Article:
The manufactured kerfuffle of ICE’s release of a number of immigrants from detention facilities last month has officially reached the phase where House Republicans hold hearings to show off how outraged they are by the Obama Administration. Typically, such hearings are full of fact-free fearmongering about criminals running amok on the streets. But while this morning’s hearing, in the Homeland Security Subcommittee of the Appropriations Committee, featured plenty of self-conscious tough talk (from House Republicans and ICE Director John Morton alike), we were surprised to hear both Morton and Subcommittee Chair John Carter (R-TX) admit that many immigrants in detention may not need to be there, and that generalizations and hyperbole about “criminal aliens” don’t match reality.
First, Morton, in the midst of attacking Cook County’s ordinance preventing local cops from turning immigrants over to ICE (a policy designed to protect immigrants from getting shoveled into a deportation pipeline on any pretext) admitted that “I understand the concerns some communities have with (turning over) very, very low-level offenders.” These “very low-level offenders” are, of course, the overwhelming majority of the immigrants ICE detains and deports. In fact, 70% of the immigrants released from detention last month, according to Morton, and half of those who were deported last year, had no criminal records–which we suppose makes them “no-level offenders.” Yet ICE has boasted for years about how many of the immigrants they deport are “criminal aliens” and “priority immigration violators.” This morning, Morton admitted that those of us who have challenged how seriously ICE actually takes those priorities have a point.
Morton went on to say that he didn’t understand Cook County’s policy of not turning anyone over, showing that he misses the point: maybe the people ICE is liable to take and deport for having broken taillights might have reason not to trust ICE’s definition of “high priorities” for deportation. But for Morton to admit that maybe, just maybe, ICE doesn’t need to detain as many “low-level” immigrants as it does brought his agency’s rhetoric one step closer to reality.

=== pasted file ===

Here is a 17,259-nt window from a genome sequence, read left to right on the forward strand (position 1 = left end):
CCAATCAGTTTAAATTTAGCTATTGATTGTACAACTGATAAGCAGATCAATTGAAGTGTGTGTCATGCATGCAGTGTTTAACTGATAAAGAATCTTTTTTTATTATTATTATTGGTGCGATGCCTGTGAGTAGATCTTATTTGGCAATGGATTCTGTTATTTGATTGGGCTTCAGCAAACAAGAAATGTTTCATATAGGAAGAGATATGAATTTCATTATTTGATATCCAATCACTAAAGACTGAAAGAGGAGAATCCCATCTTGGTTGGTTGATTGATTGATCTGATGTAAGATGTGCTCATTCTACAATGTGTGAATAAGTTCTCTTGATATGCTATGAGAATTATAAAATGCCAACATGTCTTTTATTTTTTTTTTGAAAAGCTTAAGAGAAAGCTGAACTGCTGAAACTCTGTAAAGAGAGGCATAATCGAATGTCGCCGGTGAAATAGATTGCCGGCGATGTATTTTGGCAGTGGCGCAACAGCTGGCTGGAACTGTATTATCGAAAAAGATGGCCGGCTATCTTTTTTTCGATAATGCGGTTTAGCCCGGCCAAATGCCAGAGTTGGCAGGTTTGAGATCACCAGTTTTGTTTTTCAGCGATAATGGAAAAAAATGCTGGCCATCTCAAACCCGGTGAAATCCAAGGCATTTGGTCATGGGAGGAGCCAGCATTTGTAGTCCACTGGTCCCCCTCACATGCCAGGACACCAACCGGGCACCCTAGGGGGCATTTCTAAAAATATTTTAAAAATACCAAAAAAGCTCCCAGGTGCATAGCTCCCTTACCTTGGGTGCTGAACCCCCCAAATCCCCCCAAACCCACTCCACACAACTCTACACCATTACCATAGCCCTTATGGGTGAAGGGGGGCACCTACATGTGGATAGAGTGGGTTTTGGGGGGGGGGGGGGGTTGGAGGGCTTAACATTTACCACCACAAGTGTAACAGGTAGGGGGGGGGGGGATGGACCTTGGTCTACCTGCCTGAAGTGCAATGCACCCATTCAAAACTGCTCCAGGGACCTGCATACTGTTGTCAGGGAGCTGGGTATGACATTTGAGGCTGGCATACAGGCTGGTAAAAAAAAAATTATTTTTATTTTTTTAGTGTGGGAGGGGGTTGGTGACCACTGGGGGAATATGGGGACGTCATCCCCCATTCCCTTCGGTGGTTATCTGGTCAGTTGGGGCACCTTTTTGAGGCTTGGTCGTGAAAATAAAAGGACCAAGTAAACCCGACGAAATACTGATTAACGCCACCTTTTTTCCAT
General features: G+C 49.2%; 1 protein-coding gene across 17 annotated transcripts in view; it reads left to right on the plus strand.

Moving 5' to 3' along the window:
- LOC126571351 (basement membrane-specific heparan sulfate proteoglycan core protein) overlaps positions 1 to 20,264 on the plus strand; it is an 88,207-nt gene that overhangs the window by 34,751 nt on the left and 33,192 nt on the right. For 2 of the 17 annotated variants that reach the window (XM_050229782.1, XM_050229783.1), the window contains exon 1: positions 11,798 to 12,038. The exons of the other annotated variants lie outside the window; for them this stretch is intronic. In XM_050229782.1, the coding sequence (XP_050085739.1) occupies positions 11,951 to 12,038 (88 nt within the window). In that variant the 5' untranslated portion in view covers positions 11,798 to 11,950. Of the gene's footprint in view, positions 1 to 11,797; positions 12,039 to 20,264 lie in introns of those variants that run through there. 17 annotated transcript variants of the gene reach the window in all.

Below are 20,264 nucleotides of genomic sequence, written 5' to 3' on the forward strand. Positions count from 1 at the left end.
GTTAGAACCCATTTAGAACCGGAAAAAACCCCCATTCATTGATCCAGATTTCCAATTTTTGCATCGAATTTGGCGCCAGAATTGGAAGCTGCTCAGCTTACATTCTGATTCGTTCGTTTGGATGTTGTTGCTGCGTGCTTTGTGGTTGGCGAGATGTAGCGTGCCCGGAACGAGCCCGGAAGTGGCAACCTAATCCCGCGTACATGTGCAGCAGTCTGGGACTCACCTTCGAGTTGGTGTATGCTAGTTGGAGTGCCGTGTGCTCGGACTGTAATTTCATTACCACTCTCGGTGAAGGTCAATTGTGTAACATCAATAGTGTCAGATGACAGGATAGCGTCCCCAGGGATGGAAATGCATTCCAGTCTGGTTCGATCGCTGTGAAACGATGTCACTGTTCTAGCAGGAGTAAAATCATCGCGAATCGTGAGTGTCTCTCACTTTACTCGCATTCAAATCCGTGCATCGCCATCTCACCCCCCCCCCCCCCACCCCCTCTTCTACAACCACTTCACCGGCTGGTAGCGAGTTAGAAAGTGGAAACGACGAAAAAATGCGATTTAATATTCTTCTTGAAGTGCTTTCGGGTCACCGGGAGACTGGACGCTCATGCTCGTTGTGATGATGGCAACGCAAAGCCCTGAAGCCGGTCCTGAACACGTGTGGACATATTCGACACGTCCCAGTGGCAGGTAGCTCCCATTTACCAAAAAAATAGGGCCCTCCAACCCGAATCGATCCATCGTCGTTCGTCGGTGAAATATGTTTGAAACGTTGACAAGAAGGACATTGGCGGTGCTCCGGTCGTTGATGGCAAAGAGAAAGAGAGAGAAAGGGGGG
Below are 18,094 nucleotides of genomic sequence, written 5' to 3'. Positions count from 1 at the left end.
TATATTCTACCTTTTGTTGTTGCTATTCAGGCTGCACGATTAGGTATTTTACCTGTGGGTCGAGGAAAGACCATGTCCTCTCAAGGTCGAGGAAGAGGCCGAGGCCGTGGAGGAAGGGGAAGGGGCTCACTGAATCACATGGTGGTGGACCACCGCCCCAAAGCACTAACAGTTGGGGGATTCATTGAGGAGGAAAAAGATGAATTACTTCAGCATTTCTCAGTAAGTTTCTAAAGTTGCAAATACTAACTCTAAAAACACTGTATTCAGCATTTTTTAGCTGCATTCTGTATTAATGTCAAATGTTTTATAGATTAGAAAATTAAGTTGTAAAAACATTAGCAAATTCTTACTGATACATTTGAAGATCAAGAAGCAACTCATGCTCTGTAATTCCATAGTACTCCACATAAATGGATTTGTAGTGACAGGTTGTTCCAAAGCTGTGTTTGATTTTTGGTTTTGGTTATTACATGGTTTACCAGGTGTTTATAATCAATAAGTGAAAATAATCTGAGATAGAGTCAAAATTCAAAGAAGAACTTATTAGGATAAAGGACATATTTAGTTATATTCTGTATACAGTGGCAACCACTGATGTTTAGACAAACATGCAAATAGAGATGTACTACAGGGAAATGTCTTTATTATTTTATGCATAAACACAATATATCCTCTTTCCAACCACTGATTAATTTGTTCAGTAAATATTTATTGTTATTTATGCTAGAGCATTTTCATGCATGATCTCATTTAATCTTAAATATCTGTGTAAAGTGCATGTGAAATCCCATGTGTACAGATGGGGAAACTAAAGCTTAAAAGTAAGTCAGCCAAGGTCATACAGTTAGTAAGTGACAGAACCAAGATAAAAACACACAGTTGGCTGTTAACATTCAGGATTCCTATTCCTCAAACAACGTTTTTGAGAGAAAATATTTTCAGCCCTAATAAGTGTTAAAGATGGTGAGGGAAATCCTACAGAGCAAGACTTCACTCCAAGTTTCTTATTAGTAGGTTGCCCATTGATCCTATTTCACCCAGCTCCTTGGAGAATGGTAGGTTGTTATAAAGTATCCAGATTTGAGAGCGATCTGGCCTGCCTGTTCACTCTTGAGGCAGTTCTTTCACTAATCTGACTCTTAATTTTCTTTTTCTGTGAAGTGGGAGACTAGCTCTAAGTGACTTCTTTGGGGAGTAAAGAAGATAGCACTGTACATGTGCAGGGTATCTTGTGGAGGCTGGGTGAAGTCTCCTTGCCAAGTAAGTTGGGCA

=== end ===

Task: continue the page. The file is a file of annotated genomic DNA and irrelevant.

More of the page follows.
Even more interesting was an exchange between Morton and Rep. Carter at the end of the hearing. Morton told Carter, “we may just disagree about whether someone who had a simple assault 20 years ago and spent two days in jail” needs to be kept in detention. But Carter agreed with him: “A simple assault 10 years ago–I think we all have enough common sense to recognize that as an extenuating circumstance” that would justify releasing the immigrant in question.
The advocates in the hearing room were openly gaping at this exchange in surprise. A House Republican and the head of ICE, agreeing that someone who could technically be labeled a “criminal alien” might not need to be detained? They know that people get deported as “criminal aliens” for the smallest of crimes every day, right? They know that getting detained or deported for something that happened over a decade ago is hardly uncommon? Now that we know everyone agrees in principle, it’s time for both Carter and Morton to take some responsibility and blow up the “criminal alien” concept once and for all. ICE needs to stop counting every undocumented immigrant with a traffic violation as a “criminal alien” and a deportation priority, and Congress needs to ensure that reform doesn’t exclude immigrants because of overly-strict definitions of “criminal.” Fix that, and Rep. Carter and company can bluster all they want.